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Protecting communities, saving lives

NSF Award:

Idaho Research Infrastructure Improvement: Water Resources in a Changing Climate  (University of Idaho)

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Scientists at the University of Idaho have developed a method to better assess community vulnerability to natural hazards. The Spatially Explicit Resilience and Vulnerability (SERV) model advances existing vulnerability science by identifying causes of vulnerability for local communities.

The intersection of natural hazards and human populations can result in significant loss of human life and property.  A better understanding of the distribution of a community's vulnerability improves comprehensive and hazard mitigation planning, thus potentially saving lives and protecting property. It also allows communities to better allocate limited resources to the most strategic areas for hazard mitigation.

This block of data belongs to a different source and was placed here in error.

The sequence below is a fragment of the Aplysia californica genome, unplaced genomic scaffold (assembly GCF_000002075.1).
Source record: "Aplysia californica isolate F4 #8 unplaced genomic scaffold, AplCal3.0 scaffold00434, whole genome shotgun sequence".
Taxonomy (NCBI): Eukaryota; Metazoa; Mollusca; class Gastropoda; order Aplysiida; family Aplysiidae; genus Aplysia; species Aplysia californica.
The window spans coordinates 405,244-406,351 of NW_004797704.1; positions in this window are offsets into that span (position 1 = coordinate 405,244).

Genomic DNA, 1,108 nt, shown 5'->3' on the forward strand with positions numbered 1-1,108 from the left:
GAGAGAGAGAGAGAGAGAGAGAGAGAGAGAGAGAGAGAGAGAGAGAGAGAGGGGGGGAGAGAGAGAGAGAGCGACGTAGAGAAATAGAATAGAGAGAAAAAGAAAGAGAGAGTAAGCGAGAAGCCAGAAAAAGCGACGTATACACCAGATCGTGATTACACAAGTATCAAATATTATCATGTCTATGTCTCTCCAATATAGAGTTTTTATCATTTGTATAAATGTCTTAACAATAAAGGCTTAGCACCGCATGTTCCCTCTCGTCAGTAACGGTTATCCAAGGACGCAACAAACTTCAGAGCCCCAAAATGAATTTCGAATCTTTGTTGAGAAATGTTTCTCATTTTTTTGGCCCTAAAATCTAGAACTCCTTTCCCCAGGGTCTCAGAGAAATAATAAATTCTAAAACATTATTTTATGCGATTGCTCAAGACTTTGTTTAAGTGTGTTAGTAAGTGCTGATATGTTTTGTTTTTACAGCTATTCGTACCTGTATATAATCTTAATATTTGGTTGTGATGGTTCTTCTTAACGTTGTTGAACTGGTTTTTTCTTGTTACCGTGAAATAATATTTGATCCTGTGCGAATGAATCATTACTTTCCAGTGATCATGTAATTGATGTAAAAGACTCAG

Human populations and societal assets are dispersed unequally across landscapes. Such distribution causes communities to experience different levels of vulnerability to natural disasters. Vulnerability is the potential for loss and is a function of exposure, sensitivity and adaptive capacity. The new SERV model accounts for vulnerability at the subcounty level and calculates vulnerability as a function of exposure, sensitivity and adaptive capacity.

The model was initially conducted using Sarasota County, Fla., as a case study, but is now being applied to the state of Idaho  Datasets completed thus far are currently used by the Idaho Department of Health and Welfare and the Idaho Bureau of Homeland Security for public health preparedness planning and hazard mitigation, as well as climate change adaptation planning.

Images (1 of )

  • map shows assessment scores based on a community's vulnerability to natural hazards
  • map shows vulnerability to natural hazards for local communities
Traditional hazard assessments at the county level.
Tim G. Frazier and Courtney Thompson, University of Idaho
The SERV model provides natural hazard risks for local communities.
Tim G. Frazier and Courtney Thompson, University of Idaho

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